Applications communicate their desired quantization scheme by passing in a list of thresholds. For example, the thresholds list `[0.5, 0.75, 0.9]` defines a 4-bucket scheme, where the buckets cover the value ranges `0`-`0.5`, `0.5`-`0.75`, `0.75`-`0.9`, and `0.9`-`1.0`. We propose representing a bucket using the middle value in its range.

Suppose an application used the threshold list above, and the user agent measured a CPU utilization of `0.87`. This would fall under the `0.75`-`0.9` bucket, and would be reported as `0.825` (the average of `0.75` and `0.9`).

We recommend that user agents allow at most 5 buckets (4 thresholds) for CPU utilization, and 2 buckets (1 threshold) for CPU speed.

Rate-limiting change notifications

We propose exposing the quantized CPU utilization and clock speed via rate-limited change notifications. This aims to remove the ability to observe the precise time when a value transitions between two buckets.

More precisely, once the compute pressure observer is installed, it will be called once with initial quantized values, and then be called when the quantized values change. The subsequent calls will be rate-limited. When the callback is called, the most recent quantized value is reported.

The specification will recommend a rate limit of at most one call per second for the active window, and one call per 10 seconds for all other windows. We will also recommend that the call timings are jittered across origins.

These measures benefit the user's privacy, by reducing the risk of identifying a device across multiple origins. The rate-limiting also benefits the user's security, by making it difficult to use this API for timing attacks. Last, rate-limiting change callbacks places an upper bound on the performance overhead of this API.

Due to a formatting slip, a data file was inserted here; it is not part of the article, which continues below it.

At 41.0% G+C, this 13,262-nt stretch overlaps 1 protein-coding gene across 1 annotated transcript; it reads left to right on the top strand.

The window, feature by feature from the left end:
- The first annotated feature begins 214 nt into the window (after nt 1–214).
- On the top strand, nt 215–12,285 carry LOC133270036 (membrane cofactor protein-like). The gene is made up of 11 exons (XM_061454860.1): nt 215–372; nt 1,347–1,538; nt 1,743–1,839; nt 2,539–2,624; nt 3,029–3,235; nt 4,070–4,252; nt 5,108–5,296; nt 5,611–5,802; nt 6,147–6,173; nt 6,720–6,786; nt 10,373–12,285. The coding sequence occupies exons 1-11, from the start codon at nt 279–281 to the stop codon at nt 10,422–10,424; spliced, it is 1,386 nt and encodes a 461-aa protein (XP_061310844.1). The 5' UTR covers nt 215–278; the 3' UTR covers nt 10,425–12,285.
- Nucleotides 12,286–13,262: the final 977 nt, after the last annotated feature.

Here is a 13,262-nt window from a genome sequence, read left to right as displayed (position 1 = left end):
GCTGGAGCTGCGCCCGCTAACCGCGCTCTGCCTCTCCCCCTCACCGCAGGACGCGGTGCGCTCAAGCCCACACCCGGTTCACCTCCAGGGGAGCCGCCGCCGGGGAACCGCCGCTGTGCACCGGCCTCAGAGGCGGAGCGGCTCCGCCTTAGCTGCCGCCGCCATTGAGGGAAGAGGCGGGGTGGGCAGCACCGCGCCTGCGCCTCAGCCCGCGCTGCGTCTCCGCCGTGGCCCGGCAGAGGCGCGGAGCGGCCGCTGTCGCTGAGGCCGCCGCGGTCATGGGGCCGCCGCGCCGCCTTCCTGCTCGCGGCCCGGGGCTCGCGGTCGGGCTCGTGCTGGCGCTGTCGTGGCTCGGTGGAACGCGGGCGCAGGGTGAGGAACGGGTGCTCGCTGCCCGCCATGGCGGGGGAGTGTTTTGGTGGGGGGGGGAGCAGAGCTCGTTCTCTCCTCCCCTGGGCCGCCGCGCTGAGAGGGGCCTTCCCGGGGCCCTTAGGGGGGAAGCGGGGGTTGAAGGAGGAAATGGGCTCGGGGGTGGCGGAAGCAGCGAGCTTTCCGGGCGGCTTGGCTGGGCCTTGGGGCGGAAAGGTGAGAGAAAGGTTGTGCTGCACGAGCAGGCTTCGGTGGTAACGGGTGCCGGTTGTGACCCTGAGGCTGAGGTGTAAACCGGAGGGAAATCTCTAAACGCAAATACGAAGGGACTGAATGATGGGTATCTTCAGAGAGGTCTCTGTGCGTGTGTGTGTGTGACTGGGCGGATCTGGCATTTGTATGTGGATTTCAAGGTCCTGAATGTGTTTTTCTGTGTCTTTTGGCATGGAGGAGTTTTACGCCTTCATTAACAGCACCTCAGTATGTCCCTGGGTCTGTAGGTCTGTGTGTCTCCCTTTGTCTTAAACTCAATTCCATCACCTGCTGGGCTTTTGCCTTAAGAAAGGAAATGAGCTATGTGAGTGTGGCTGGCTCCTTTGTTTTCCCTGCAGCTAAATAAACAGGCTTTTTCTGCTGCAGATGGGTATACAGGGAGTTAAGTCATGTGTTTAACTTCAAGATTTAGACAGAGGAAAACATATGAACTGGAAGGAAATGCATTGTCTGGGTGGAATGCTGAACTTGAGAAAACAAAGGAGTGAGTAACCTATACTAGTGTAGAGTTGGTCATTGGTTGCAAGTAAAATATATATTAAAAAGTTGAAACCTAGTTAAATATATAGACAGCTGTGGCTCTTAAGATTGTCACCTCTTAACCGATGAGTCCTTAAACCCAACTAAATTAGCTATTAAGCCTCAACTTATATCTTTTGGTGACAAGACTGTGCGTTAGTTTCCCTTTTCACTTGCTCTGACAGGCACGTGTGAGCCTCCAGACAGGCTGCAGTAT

Third-party contexts

This API will only be available in frames served from the same origin as the top-level frame. This requirement is necessary for preserving the privacy benefits of the API's quantizing scheme.

The same-origin requirement above implies that the API is only available in first-party contexts.

Examples

    const observer = new ComputePressureObserver(
      computePressureCallback,
      {
        cpuUtilizationThresholds: [0.75, 0.9, 0.5],
        cpuSpeedThresholds: [0.5],
      }
    );
  
    observer.observe();
  
    function computePressureCallback(update) {
      // The CPU base clock speed is represented as 0.5.
      if (update.cpuSpeed >= 0.5) {
        // Dramatically cut down compute requirements to avoid overheating.
        limitVideoStreams(2);
        return;
      }
    
      if (update.cpuUtilization >= 0.9) {
        limitVideoStreams(2);
      } else if (update.cpuUtilization >= 0.75) {
        limitVideoStreams(4);
      } else if (update.cpuUtilization >= 0.5) {
        limitVideoStreams(8);
      } else {
        // The system is in great shape. Show all meeting participants.
        showAllVideoStreams();
      }
    }
  

This is required for specifications that contain normative material.

Acknowledgments

Many thanks for valuable feedback and advice from Chen Xing, Evan Shrubsole, Jesse Barnes, Kamila Hasanbega, Jan Gora, Joshua Bell, Matt Menke, Nicolás Peña Moreno, Opal Voravootivat, Paul Jensen, Peter Djeu, Reilly Grant, Ulan Degenbaev, Victor Miura, and Zhenyao Mo